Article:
Here I go again, questing for my ideal Travco.
At this point “ideal” is a very loose term. Able to drive from Point A to Point B without collapsing in a heap of rust or the engine dying 500 miles from home is the new “ideal”..
It’s been quite a journey. We started in the spring of 2015 very naively purchasing a Travco 270 that sat in the bush for years. We started restoration without getting a mechanical safety first. Big mistake. After sinking several thousand dollars into parts, we found out the frame was a Swiss cheese of rust punctures, and unable to certify for road travel. The 270 was tow to a wrecking yard and we took a huge loss.
Since then we’ve been very gun shy. We’ve investigated many Travcos on Kijiji, through word of mouth and on Craigslist. We’ve had at least four deals fall through. The first two were unable to pass certification. One had been beautifully restored, but unsuitable for our needs. The last one proved to be a major disappointment. We made a deal for a 1969 270 and a few days before we were to pick it up, the seller pulled out.
We’d about had it with Travco shopping at that point. My husband wanted “any used RV, as long as we can camp in it.” I begged him to let me persevere a little longer.
A few months ago I answered a Craigslist ad from South Carolina. A two-line message for a yard sale, “and my Dad’s Travco”. No photos. No other information. I had phoned the owner and discussed a deal, but with the low US exchange on the Canadian dollar and the cost of travelling to Charleston to pick it up, I felt it wasn’t a good deal.
After striking out so many times I emailed the owner of this southern belle again. He said he still had the Travco and still wanted to sell. He assured me Old Blue was in good, drivable condition and could make the trip from Charleston to the Ontario border without a hiccup. And after comparing his sale price with what we’d been looking at in Canada lately, this Travco was affordable after all.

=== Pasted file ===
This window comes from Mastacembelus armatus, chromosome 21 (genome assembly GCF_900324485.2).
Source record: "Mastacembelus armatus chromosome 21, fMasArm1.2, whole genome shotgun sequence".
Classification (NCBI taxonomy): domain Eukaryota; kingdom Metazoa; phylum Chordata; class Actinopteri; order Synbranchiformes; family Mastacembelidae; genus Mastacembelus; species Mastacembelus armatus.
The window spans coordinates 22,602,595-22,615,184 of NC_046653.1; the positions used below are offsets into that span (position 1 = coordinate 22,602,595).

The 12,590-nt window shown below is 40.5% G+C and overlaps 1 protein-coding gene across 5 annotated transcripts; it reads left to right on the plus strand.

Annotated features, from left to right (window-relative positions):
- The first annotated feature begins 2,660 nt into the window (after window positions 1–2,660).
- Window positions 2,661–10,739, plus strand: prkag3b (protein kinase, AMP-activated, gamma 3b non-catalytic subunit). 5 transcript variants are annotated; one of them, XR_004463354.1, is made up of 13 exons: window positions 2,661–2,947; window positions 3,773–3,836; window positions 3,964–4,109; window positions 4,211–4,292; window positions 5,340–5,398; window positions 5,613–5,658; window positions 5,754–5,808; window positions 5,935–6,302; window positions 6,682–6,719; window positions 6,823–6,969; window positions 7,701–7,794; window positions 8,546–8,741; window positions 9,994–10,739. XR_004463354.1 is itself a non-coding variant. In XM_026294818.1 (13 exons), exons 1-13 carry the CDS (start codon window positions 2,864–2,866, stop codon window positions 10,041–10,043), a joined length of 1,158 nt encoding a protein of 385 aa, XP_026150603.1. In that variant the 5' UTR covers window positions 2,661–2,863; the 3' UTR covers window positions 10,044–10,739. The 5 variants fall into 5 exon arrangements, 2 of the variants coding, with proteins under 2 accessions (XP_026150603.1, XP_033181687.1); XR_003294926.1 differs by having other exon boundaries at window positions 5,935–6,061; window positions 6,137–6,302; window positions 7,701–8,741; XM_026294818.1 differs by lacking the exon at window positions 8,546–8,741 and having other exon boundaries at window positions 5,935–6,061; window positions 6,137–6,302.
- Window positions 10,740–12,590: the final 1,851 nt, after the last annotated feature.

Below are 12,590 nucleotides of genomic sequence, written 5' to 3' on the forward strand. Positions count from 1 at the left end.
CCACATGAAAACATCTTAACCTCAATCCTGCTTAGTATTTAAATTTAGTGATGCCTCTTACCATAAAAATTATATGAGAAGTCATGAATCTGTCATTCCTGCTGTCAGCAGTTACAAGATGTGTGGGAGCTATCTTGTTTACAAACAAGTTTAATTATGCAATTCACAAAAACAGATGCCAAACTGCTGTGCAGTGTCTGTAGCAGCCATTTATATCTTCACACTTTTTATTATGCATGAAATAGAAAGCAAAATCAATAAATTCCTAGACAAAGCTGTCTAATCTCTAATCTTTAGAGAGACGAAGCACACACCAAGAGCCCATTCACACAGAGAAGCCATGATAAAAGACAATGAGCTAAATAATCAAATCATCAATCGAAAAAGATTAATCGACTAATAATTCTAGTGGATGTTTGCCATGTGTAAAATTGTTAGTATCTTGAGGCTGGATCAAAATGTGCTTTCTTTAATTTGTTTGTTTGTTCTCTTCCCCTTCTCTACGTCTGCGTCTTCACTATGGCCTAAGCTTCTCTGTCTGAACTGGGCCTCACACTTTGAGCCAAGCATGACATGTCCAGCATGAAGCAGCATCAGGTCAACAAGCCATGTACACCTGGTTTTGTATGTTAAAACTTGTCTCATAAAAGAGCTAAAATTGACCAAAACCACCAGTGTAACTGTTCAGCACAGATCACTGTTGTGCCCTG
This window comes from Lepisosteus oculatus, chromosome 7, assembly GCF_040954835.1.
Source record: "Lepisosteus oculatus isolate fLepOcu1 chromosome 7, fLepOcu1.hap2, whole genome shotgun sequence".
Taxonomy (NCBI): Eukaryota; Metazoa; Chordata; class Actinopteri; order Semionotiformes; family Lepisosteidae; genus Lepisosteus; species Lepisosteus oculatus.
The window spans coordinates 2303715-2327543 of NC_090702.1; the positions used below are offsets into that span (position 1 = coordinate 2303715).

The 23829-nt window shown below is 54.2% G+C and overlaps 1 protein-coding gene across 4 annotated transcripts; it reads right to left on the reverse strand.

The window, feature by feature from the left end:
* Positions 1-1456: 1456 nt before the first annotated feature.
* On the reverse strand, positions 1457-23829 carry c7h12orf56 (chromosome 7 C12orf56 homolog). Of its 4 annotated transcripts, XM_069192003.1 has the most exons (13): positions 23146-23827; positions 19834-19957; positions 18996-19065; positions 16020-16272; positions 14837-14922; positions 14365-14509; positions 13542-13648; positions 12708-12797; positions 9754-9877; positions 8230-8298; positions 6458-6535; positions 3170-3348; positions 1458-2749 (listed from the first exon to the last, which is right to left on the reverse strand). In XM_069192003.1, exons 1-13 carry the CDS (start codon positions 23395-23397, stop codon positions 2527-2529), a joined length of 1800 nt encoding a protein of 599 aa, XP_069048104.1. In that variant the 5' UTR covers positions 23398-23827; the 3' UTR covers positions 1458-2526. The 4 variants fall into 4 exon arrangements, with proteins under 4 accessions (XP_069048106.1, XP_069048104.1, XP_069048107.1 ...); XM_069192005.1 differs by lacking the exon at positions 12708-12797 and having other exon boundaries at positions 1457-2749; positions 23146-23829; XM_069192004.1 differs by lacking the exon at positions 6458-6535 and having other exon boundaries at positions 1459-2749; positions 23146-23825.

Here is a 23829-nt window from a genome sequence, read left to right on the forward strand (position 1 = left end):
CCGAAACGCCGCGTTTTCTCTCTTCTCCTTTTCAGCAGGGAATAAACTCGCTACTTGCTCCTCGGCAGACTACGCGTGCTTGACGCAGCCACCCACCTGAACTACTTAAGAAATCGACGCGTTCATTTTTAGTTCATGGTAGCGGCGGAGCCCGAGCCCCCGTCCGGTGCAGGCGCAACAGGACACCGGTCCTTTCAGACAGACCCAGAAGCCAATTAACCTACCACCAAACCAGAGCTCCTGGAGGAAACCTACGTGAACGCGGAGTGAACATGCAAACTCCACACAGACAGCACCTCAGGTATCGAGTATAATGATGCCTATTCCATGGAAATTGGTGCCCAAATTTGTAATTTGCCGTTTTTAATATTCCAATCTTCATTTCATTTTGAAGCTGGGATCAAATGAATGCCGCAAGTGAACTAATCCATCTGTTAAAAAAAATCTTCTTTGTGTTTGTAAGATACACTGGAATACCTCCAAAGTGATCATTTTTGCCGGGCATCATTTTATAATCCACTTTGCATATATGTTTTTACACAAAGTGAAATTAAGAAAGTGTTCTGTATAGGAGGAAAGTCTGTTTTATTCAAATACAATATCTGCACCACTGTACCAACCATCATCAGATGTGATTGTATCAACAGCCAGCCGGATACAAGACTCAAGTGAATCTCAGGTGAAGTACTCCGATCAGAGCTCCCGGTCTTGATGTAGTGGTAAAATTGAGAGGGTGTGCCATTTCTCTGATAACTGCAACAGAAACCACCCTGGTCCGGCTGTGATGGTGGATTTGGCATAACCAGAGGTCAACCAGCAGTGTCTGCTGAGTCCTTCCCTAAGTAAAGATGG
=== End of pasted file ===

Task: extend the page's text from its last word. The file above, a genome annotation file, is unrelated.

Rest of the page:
We worked out a deal and I purchased one-way tickets for myself, my husband and our 12 year old son for Charleston. Then the owner sent me a cryptic e-mail. We had settled on a fee of $6,000 US for the 1977 Travco. Now he was very interested in what prices I’d been quoted on other Travcos I’d been looking at.
Concerned he was going to hike his asking price, nevertheless I told him the truth. An hour later I received his answer:
“Me and Old Blue had a long conversation, and I’ve decided to let her go for $3,000. You have to promise to look after her. She’s a southern lady.”
Stunned, I re-read the message a few times. He included his phone number so I called.
“Are you sure about this? It’s half what we agreed on.”
“Old Blue’s going to a good home. That’s the important part,” he said. “By the way, did I tell you Old Blue is a 320?”
This week we are getting everything in order for our latest Travco adventure. It’s our last chance at a Travco, as funds are stretching pretty thin. We hired an importer to handle the paperwork at the border. And we’re very excited to visit a part of the US we’ve never been to before.
I’ll keep you posted on our latest Travco adventure. We fly from Toronto to Charleston, SC on May 7.
I just realized. I still don’t have a photo of Old Blue to post!
Wish us luck.